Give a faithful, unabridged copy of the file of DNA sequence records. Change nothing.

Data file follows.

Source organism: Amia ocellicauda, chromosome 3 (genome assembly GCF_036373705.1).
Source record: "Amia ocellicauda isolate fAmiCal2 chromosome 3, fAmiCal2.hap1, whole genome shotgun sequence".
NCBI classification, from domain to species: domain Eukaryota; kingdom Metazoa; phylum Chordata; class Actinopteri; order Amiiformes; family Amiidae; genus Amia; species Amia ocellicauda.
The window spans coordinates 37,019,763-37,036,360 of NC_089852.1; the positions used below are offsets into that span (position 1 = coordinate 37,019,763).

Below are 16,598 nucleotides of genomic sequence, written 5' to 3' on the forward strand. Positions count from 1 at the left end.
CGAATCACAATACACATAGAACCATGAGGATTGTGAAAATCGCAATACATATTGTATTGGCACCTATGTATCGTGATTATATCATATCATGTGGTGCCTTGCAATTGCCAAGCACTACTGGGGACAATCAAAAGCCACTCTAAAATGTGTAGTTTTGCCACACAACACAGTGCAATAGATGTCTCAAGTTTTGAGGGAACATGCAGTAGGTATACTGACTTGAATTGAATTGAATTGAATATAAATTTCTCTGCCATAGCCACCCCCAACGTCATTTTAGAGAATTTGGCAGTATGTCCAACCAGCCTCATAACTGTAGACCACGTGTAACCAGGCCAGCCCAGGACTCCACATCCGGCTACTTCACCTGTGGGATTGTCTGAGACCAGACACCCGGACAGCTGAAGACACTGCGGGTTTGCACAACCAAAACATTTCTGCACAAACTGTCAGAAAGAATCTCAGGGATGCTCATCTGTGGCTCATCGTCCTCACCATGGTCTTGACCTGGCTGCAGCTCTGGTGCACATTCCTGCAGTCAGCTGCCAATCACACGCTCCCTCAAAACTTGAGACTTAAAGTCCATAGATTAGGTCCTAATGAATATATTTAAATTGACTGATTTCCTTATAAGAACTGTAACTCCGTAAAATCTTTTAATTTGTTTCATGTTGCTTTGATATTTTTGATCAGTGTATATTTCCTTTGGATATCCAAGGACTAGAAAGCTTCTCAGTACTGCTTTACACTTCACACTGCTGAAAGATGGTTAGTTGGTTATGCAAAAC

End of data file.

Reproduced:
Source organism: Amia ocellicauda, chromosome 3 (genome assembly GCF_036373705.1).
Source record: "Amia ocellicauda isolate fAmiCal2 chromosome 3, fAmiCal2.hap1, whole genome shotgun sequence".
NCBI classification, from domain to species: domain Eukaryota; kingdom Metazoa; phylum Chordata; class Actinopteri; order Amiiformes; family Amiidae; genus Amia; species Amia ocellicauda.
The window spans coordinates 37,019,763-37,036,360 of NC_089852.1; the positions used below are offsets into that span (position 1 = coordinate 37,019,763).

Below are 16,598 nucleotides of genomic sequence, written 5' to 3' on the forward strand. Positions count from 1 at the left end.
CGAATCACAATACACATAGAACCATGAGGATTGTGAAAATCGCAATACATATTGTATTGGCACCTATGTATCGTGATTATATCATATCATGTGGTGCCTTGCAATTGCCAAGCACTACTGGGGACAATCAAAAGCCACTCTAAAATGTGTAGTTTTGCCACACAACACAGTGCAATAGATGTCTCAAGTTTTGAGGGAACATGCAGTAGGTATACTGACTTGAATTGAATTGAATTGAATATAAATTTCTCTGCCATAGCCACCCCCAACGTCATTTTAGAGAATTTGGCAGTATGTCCAACCAGCCTCATAACTGTAGACCACGTGTAACCAGGCCAGCCCAGGACTCCACATCCGGCTACTTCACCTGTGGGATTGTCTGAGACCAGACACCCGGACAGCTGAAGACACTGCGGGTTTGCACAACCAAAACATTTCTGCACAAACTGTCAGAAAGAATCTCAGGGATGCTCATCTGTGGCTCATCGTCCTCACCATGGTCTTGACCTGGCTGCAGCTCTGGTGCACATTCCTGCAGTCAGCTGCCAATCACACGCTCCCTCAAAACTTGAGACTTAAAGTCCATAGATTAGGTCCTAATGAATATATTTAAATTGACTGATTTCCTTATAAGAACTGTAACTCCGTAAAATCTTTTAATTTGTTTCATGTTGCTTTGATATTTTTGATCAGTGTATATTTCCTTTGGATATCCAAGGACTAGAAAGCTTCTCAGTACTGCTTTACACTTCACACTGCTGAAAGATGGTTAGTTGGTTATGCAAAAC